National £1.50-a-mile road toll proposed

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The Independent Online

A government-funded study of how to cut traffic congestion will outline plans for a national scheme of road charging, with motorists paying up to £1.50 a mile for journeys.

A government-funded study of how to cut traffic congestion will outline plans for a national scheme of road charging, with motorists paying up to £1.50 a mile for journeys.

The year-long investigation has concluded that a nationwide charging scheme could drastically reduce mounting congestion and provide an answer to the transport crisis that many predict for the future.

The scheme, the details of which are reported in The Observertoday, would involve equipping the country's 30 million cars with electronic chips so that they could be followed with a satellite tracking system.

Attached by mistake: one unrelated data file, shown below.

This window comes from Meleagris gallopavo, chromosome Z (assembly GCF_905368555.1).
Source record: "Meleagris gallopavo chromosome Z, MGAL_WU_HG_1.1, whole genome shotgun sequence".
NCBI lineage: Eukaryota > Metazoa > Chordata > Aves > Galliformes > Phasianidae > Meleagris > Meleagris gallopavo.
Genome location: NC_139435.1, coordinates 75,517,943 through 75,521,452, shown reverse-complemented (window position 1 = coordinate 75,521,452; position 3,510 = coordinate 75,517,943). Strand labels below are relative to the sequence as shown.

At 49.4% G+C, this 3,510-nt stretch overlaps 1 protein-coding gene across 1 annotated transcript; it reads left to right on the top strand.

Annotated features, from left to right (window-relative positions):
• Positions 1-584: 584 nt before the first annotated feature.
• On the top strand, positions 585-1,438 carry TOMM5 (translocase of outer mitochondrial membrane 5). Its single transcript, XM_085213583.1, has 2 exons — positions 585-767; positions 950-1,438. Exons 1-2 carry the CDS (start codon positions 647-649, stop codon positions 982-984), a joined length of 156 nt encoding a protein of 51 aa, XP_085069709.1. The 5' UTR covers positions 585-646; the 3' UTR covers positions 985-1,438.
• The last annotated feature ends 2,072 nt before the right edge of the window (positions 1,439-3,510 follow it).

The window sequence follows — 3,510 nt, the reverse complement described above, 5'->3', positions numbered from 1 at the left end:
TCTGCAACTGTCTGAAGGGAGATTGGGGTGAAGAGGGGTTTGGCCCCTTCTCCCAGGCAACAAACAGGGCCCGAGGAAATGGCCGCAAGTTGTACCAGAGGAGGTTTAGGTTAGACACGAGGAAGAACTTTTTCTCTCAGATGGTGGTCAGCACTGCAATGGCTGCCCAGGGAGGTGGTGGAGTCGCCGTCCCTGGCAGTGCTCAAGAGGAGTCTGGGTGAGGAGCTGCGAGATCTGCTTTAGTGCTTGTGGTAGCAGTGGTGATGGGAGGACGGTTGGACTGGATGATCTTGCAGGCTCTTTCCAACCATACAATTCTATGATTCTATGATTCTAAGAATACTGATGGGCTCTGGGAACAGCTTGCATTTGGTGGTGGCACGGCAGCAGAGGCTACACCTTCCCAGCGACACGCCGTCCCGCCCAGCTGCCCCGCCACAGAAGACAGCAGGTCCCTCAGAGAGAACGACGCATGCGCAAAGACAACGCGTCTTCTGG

The plans, commissioned by Alistair Darling, the Secretary of State for Transport, were compiled by environmentalists, economists, transport analysts and motoring groups. Early estimates suggest that they could raise more than £10bn a year for the Treasury, and boost the economy by another £12bn. Urban areas, where congestion is the worst, would see the most road charging.

The authors reportedly proposed 11 different models, each featuring a range of charges. At the most extreme, a fee of nearly £1.50 per mile (90 pence per km), could cut urban congestion by 50 per cent and reduce congestion on trunk roads by a third. But only a small percentage of drivers would pay the top rate.

London and Durham have road charging schemes in place. Other cities are looking closely at their example. Last week the Department of Transport caused controversy with plans for a second section of M6 toll road, between Birmingham and Manchester to add to the Birmingham Northern Relief Road.

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